By Fiona Hurrell, Contributing Reporter
RIO DE JANEIRO, BRAZIL – After a week of increased violence and confrontation between suspected drug trafficking gangs, Rocinha has had its military police (PMs) forces increased with 130 new Shock Battalion officers, now reaching over 300 in total. The favela community, considered the largest in Rio and Brazil, was occupied in November by armed forces without resistance. Officials are hoping not to lose momentum in plans to install UPPs (Police Pacification Units) in the first half of 2012.
The recent violence first broke out on Monday, March 19th, between alleged drug dealers in the Campina da Macega district of Rocinha. Three men were pronounced dead at the scene whilst a further man was taken to Miguel Couto hospital in Leblon.
Policing of the area was increased, including the Batalhão de Choque (Shock Battalion) and the Batalhão de Operações Especiais (BOPE) military police in the favela community.
On the following day (Tuesday, March 20th) further conflict was reported to have taken place in the Roupa Suja area. Later that same day, someone opened fire on military police officers shortly before fleeing the scene and leaving behind only the weapon.
On Friday, March 23rd the additional 130 police officers were deployed, patrolling the streets on foot. Of the new forces, 46 are women, and all have been trained to work as pacification police, with the hope of supporting the eventual arrival of the UPP.
After a brief period of quiet, another shooting took place in the early hours of Monday, March 26th and a man was rushed to the Miguel Couto Hospital in Gávea.
These recent spates of violence and trafficking have troubled residents who are concerned that the gangs who once controlled the favela will try to reclaim it. According to Luiz Fantozzi, who has owned a business in Rocinha for over ten years “the atmosphere is quite tense.”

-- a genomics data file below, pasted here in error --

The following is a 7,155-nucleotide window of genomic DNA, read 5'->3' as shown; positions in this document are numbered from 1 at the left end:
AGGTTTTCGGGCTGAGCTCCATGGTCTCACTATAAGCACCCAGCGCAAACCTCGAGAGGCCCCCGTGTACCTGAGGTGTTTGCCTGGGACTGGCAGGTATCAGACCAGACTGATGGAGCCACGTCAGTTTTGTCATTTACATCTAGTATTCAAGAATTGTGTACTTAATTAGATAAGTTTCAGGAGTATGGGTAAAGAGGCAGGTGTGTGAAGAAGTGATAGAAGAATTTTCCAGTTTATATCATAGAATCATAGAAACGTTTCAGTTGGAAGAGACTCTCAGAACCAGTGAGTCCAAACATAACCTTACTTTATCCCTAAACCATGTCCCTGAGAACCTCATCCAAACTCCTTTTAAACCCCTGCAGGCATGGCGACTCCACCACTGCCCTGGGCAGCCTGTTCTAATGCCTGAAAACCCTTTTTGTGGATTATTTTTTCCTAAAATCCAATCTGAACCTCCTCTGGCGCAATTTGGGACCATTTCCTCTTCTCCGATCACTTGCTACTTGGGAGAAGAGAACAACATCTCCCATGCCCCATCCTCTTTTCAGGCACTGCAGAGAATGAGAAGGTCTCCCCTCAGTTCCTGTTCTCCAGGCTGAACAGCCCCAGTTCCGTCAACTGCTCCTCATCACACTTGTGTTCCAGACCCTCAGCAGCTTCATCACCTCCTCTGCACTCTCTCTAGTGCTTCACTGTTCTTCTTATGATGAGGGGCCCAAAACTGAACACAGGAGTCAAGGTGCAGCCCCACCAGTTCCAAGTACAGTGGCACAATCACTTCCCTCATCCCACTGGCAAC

Public relations officer and spokesman for the military police, Colonel Frederick Caldas, has assured that there will be no attempt to ‘take back the favela’ and notes that the increased number of police patrolling the community will make it impossible for the traffickers to be successful.
He stated “Whatever the military police have to do in terms of strengthening patrols they will do because for forty years there has been the presence of trafficking and for forty years the population of Rocinha were hostage to criminals.”
“Four months of police presence is not enough time to restore peace in its fullness, but from now on, we believe that Rocinha will be a much quieter place than it has been,” Colonel Caldas adds.
Despite these reinforced patrols however, not all residents in Rocinha are feeling secure. Zezinho lives and works in Rocinha operating tours. He says: “If the police wanted to put a stop to the conflict they would have done so already, as it is they just can’t maintain all of the areas.”